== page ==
A medical examiner's truck returning from Hart Island after having brought bodies for burial.

A medical examiner's truck returning from Hart Island after having brought bodies for burial.

Hart Island is New York City’s potter’s field. For most of its nearly 150 year history, the island has been nearly impossible for mourners to visit because it is run by the NYC Dept. of Correction, which treats it like a prison site. Picture the Homeless, an activist organization founded and led by homeless New Yorkers, headed a successful campaign to pressure the DOC to open access to the island for memorial services. This is an excerpt from an interview with William Burnett, one of the leaders of the campaign. Interviewer and editor: Leyla Vural


The Whole Island is a Cemetery

A lot of the general public don’t know Hart Island exists. It’s an island in the Long Island Sound. Unless you have a reason to know, people don’t go through life trying to figure out, “I wonder where we bury the poor people?”

Originally when folks at Picture the Homeless were talking to me about potter’s field, I wasn’t interested in that conversation because my thinking was, we have homeless people who are still living and I want to be focused on housing for the living.

And then one of our cofounders, Lewis Haggins, passed away and the medical personnel had lost all of his identity, so he was buried on Hart Island. When we found out, folks from Picture the Homeless obviously wanted to go to Hart Island; they found they couldn’t. There’s a real problem with the island being under the control of the Department of Correction. It’s an insult to the people who are buried there – it’s like the jail cemetery – and it’s a barrier. Folks wanted to know, why can’t we go over and have closure? This is somebody that we were fighting in the trenches with. You develop a tight bond. I felt I would be almost inhuman if I didn’t respond.

In one of the early campaign meetings, while we were talking about potter’s field, you had these people from different faiths – like Charlie is a Baptist and Mohamed is Muslim – talking about how they come at the question from their different faith perspectives about how you depose people and what kind of dignity people deserve. And I remember I was sitting at the table and I’m looking at everybody and I said, “Listen, how we depose people and whether people have access for closure, these are pastoral questions, so where the fuck are the pastors?” And I love saying it that way.

So we began to do the work of reaching out to see if we could find pastors. And we did. We developed a pretty big group of faith allies to come back us up. When we had our first meeting with the deputy commissioner of the Department of Correction, which has jurisdiction over Hart Island, we were in that meeting with a lot of faith leaders standing with us, which made it very difficult for the deputy commissioner to say no.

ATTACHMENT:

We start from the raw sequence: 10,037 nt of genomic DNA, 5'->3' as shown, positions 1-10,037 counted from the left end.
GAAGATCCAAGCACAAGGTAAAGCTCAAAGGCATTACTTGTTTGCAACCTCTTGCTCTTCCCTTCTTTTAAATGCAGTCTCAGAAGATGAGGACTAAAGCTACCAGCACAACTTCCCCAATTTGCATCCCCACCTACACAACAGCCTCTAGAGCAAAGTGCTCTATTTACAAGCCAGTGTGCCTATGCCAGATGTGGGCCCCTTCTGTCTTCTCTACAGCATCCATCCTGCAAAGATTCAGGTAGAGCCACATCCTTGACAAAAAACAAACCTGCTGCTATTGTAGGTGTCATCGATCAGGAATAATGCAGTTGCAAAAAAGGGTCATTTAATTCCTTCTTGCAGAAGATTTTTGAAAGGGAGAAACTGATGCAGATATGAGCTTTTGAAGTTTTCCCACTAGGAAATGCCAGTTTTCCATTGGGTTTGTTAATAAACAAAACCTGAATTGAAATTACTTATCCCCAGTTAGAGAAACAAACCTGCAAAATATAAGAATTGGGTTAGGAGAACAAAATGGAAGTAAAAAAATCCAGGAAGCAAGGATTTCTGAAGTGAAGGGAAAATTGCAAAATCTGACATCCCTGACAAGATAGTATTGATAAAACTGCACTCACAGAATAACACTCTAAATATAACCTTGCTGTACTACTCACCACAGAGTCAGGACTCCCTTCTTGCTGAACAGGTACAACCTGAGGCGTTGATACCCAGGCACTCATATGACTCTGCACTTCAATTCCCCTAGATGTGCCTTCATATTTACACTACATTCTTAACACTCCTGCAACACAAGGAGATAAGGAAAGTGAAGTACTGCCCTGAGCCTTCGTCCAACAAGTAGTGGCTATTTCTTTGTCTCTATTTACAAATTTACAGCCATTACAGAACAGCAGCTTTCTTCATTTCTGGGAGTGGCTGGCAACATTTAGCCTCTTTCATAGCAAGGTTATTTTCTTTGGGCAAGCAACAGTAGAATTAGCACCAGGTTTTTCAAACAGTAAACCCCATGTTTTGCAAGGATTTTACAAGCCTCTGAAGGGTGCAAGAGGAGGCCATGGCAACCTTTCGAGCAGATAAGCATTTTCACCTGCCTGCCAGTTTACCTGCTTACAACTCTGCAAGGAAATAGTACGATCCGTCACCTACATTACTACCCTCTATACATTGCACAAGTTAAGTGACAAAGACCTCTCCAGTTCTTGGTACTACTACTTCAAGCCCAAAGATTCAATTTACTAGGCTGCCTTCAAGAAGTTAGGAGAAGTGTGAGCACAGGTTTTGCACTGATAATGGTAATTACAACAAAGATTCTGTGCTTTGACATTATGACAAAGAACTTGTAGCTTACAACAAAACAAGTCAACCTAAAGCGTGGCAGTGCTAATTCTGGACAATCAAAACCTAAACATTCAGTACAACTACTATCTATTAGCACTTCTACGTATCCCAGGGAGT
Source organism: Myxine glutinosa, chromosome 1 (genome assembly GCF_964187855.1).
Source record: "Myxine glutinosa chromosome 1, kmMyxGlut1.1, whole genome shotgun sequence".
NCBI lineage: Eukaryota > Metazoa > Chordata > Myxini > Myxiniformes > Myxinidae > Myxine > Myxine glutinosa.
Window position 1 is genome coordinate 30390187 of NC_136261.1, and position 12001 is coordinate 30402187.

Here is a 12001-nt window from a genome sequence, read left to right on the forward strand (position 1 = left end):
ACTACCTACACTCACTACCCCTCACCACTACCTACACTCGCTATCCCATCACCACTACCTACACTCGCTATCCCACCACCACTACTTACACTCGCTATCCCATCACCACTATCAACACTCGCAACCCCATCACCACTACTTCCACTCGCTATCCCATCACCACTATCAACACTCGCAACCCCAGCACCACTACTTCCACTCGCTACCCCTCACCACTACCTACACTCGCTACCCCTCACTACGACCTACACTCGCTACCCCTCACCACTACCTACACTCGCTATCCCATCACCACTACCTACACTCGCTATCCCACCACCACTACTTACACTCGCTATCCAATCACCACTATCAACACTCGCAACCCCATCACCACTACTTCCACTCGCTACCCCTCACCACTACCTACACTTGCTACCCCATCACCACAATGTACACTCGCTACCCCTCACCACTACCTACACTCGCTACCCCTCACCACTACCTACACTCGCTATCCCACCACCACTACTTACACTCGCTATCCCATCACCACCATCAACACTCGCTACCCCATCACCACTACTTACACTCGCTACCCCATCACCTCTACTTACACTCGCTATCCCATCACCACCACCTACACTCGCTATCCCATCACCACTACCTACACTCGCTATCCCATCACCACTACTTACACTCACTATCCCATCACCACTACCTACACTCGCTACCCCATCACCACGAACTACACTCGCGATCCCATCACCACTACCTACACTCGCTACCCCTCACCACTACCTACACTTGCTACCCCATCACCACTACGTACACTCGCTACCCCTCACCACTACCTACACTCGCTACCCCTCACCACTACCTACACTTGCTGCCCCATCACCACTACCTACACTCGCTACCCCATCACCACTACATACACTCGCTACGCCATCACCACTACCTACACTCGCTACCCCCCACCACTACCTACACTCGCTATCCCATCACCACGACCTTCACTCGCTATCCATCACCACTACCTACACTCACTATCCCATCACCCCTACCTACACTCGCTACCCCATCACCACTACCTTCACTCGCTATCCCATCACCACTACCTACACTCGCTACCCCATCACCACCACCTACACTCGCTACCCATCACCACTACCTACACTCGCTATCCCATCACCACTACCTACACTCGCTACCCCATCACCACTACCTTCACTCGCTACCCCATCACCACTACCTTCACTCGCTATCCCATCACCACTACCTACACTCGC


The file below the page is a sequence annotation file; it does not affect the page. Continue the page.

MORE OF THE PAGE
We ended up developing kind of a parallel group. It was called the Interfaith Friends of Potter’s Field, which consisted of the faith leaders and the Picture the Homeless members who were working together to both promote access to potter’s field, but also to provide clergy for the bimonthly memorial services at potter’s field [which the City finally agreed to]. Our first memorial service was for Lewis Haggins. The department actually built this little chapel gazebo for us, surrounded by a picket fence, a garden.

What stands out about the memorial services is how emotional they are. Because you go onto that island, I don’t care how many times you go onto the island, you say you’re not going to get emotional, but when you get to the island, it seems like the further away from the water you are, the further inland on the island you are, I don’t know, something happens. You almost feel the presence of the people that are buried there. The whole island is a cemetery, and it’s overwhelming.

It’s amazing when we talk about homeless people, we talk about them as if they’re not human beings. Part of me begins to think that maybe that collective human spirit is relevant in that case. Here you have thousands of people who were effectively separated from society, many of them on the outskirts of society while they were living, because they were poor. And then they are hidden away on Hart Island and it almost seems like they’re forgotten. And if you were superstitious you might think they’re calling out, “Remember me.” That makes me sound like I’m superstitious, but it feels like that.

To be honest with you, I want to be buried on potter's field. We worked so hard to make sure that folks there are remembered. So I want to go there and have them tell me what they think about that work. It's almost, we were in solidarity in life, let's be in solidarity in death, too. "You see I remembered you. What do you think?"

(Note: The July 2015 settlement in a New York Civil Liberties Union lawsuit against the City of New York regarding access to Hart Island now allows family members to visit the burial sites of loved ones on the island. Friends have no such right, which means that most homeless people are still limited to the gazebo.)